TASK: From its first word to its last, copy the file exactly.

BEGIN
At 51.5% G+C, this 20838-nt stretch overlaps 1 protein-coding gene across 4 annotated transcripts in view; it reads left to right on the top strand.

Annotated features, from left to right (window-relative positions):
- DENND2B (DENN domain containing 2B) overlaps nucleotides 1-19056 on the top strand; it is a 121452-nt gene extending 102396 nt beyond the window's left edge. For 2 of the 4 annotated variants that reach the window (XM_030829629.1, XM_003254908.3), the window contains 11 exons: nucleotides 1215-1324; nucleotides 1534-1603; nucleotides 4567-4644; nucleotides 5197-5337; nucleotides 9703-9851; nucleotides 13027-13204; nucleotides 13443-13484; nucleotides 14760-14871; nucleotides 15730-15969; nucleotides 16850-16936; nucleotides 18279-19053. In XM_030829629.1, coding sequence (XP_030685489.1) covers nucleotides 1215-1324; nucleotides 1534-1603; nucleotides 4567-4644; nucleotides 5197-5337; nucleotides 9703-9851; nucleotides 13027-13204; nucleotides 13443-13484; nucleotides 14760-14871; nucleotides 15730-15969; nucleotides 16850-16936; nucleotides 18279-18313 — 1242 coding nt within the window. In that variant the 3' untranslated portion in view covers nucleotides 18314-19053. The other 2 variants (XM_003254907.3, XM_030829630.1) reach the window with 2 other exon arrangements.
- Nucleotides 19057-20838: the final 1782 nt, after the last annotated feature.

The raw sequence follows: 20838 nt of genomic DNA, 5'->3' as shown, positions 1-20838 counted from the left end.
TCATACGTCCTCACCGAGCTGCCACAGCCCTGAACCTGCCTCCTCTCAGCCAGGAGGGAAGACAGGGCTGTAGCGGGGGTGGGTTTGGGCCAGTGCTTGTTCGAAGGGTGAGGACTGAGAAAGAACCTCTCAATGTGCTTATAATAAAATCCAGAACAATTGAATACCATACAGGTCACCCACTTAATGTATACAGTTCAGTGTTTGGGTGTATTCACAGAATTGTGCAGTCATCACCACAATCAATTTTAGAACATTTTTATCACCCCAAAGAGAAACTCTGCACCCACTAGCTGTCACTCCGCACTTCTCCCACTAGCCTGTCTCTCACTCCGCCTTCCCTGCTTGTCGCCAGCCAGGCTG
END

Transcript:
At 51.5% G+C, this 20838-nt stretch overlaps 1 protein-coding gene across 4 annotated transcripts in view; it reads left to right on the top strand.

Annotated features, from left to right (window-relative positions):
- DENND2B (DENN domain containing 2B) overlaps nucleotides 1-19056 on the top strand; it is a 121452-nt gene extending 102396 nt beyond the window's left edge. For 2 of the 4 annotated variants that reach the window (XM_030829629.1, XM_003254908.3), the window contains 11 exons: nucleotides 1215-1324; nucleotides 1534-1603; nucleotides 4567-4644; nucleotides 5197-5337; nucleotides 9703-9851; nucleotides 13027-13204; nucleotides 13443-13484; nucleotides 14760-14871; nucleotides 15730-15969; nucleotides 16850-16936; nucleotides 18279-19053. In XM_030829629.1, coding sequence (XP_030685489.1) covers nucleotides 1215-1324; nucleotides 1534-1603; nucleotides 4567-4644; nucleotides 5197-5337; nucleotides 9703-9851; nucleotides 13027-13204; nucleotides 13443-13484; nucleotides 14760-14871; nucleotides 15730-15969; nucleotides 16850-16936; nucleotides 18279-18313 — 1242 coding nt within the window. In that variant the 3' untranslated portion in view covers nucleotides 18314-19053. The other 2 variants (XM_003254907.3, XM_030829630.1) reach the window with 2 other exon arrangements.
- Nucleotides 19057-20838: the final 1782 nt, after the last annotated feature.

The raw sequence follows: 20838 nt of genomic DNA, 5'->3' as shown, positions 1-20838 counted from the left end.
TCATACGTCCTCACCGAGCTGCCACAGCCCTGAACCTGCCTCCTCTCAGCCAGGAGGGAAGACAGGGCTGTAGCGGGGGTGGGTTTGGGCCAGTGCTTGTTCGAAGGGTGAGGACTGAGAAAGAACCTCTCAATGTGCTTATAATAAAATCCAGAACAATTGAATACCATACAGGTCACCCACTTAATGTATACAGTTCAGTGTTTGGGTGTATTCACAGAATTGTGCAGTCATCACCACAATCAATTTTAGAACATTTTTATCACCCCAAAGAGAAACTCTGCACCCACTAGCTGTCACTCCGCACTTCTCCCACTAGCCTGTCTCTCACTCCGCCTTCCCTGCTTGTCGCCAGCCAGGCTG